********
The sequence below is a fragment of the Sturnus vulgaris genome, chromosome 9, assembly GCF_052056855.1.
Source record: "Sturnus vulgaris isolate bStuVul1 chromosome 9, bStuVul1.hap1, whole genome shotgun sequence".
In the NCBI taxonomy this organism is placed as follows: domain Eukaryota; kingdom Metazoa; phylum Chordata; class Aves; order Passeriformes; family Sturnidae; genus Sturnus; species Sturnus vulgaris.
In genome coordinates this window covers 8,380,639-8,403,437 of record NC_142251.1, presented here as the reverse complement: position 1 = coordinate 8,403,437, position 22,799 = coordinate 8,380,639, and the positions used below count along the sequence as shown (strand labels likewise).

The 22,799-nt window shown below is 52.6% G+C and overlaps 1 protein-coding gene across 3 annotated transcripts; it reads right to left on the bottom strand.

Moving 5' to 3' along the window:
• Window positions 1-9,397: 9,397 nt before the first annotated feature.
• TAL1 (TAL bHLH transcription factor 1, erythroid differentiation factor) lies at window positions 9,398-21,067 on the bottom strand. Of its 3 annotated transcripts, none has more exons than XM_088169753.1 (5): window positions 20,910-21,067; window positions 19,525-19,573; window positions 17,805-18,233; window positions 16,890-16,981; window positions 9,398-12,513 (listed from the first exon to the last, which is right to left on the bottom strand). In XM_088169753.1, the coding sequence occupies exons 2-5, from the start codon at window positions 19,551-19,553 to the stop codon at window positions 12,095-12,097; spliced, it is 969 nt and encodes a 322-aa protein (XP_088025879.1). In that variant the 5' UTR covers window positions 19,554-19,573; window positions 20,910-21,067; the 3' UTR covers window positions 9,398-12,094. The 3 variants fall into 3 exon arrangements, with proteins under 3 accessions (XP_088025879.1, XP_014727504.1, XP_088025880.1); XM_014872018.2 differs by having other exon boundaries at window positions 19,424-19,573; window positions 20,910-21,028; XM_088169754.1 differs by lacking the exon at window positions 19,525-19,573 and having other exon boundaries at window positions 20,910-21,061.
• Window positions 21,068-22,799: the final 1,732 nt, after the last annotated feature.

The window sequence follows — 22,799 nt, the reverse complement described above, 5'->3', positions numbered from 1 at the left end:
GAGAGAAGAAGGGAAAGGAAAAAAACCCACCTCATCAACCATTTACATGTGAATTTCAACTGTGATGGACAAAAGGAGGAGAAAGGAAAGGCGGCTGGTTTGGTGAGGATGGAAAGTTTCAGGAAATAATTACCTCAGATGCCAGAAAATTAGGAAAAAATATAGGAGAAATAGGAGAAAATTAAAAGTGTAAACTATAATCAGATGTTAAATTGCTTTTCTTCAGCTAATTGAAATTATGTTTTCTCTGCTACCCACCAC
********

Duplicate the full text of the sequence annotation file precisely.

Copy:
The sequence below is a fragment of the Sturnus vulgaris genome, chromosome 9, assembly GCF_052056855.1.
Source record: "Sturnus vulgaris isolate bStuVul1 chromosome 9, bStuVul1.hap1, whole genome shotgun sequence".
In the NCBI taxonomy this organism is placed as follows: domain Eukaryota; kingdom Metazoa; phylum Chordata; class Aves; order Passeriformes; family Sturnidae; genus Sturnus; species Sturnus vulgaris.
In genome coordinates this window covers 8,380,639-8,403,437 of record NC_142251.1, presented here as the reverse complement: position 1 = coordinate 8,403,437, position 22,799 = coordinate 8,380,639, and the positions used below count along the sequence as shown (strand labels likewise).

The 22,799-nt window shown below is 52.6% G+C and overlaps 1 protein-coding gene across 3 annotated transcripts; it reads right to left on the bottom strand.

Moving 5' to 3' along the window:
• Window positions 1-9,397: 9,397 nt before the first annotated feature.
• TAL1 (TAL bHLH transcription factor 1, erythroid differentiation factor) lies at window positions 9,398-21,067 on the bottom strand. Of its 3 annotated transcripts, none has more exons than XM_088169753.1 (5): window positions 20,910-21,067; window positions 19,525-19,573; window positions 17,805-18,233; window positions 16,890-16,981; window positions 9,398-12,513 (listed from the first exon to the last, which is right to left on the bottom strand). In XM_088169753.1, the coding sequence occupies exons 2-5, from the start codon at window positions 19,551-19,553 to the stop codon at window positions 12,095-12,097; spliced, it is 969 nt and encodes a 322-aa protein (XP_088025879.1). In that variant the 5' UTR covers window positions 19,554-19,573; window positions 20,910-21,067; the 3' UTR covers window positions 9,398-12,094. The 3 variants fall into 3 exon arrangements, with proteins under 3 accessions (XP_088025879.1, XP_014727504.1, XP_088025880.1); XM_014872018.2 differs by having other exon boundaries at window positions 19,424-19,573; window positions 20,910-21,028; XM_088169754.1 differs by lacking the exon at window positions 19,525-19,573 and having other exon boundaries at window positions 20,910-21,061.
• Window positions 21,068-22,799: the final 1,732 nt, after the last annotated feature.

The window sequence follows — 22,799 nt, the reverse complement described above, 5'->3', positions numbered from 1 at the left end:
GAGAGAAGAAGGGAAAGGAAAAAAACCCACCTCATCAACCATTTACATGTGAATTTCAACTGTGATGGACAAAAGGAGGAGAAAGGAAAGGCGGCTGGTTTGGTGAGGATGGAAAGTTTCAGGAAATAATTACCTCAGATGCCAGAAAATTAGGAAAAAATATAGGAGAAATAGGAGAAAATTAAAAGTGTAAACTATAATCAGATGTTAAATTGCTTTTCTTCAGCTAATTGAAATTATGTTTTCTCTGCTACCCACCAC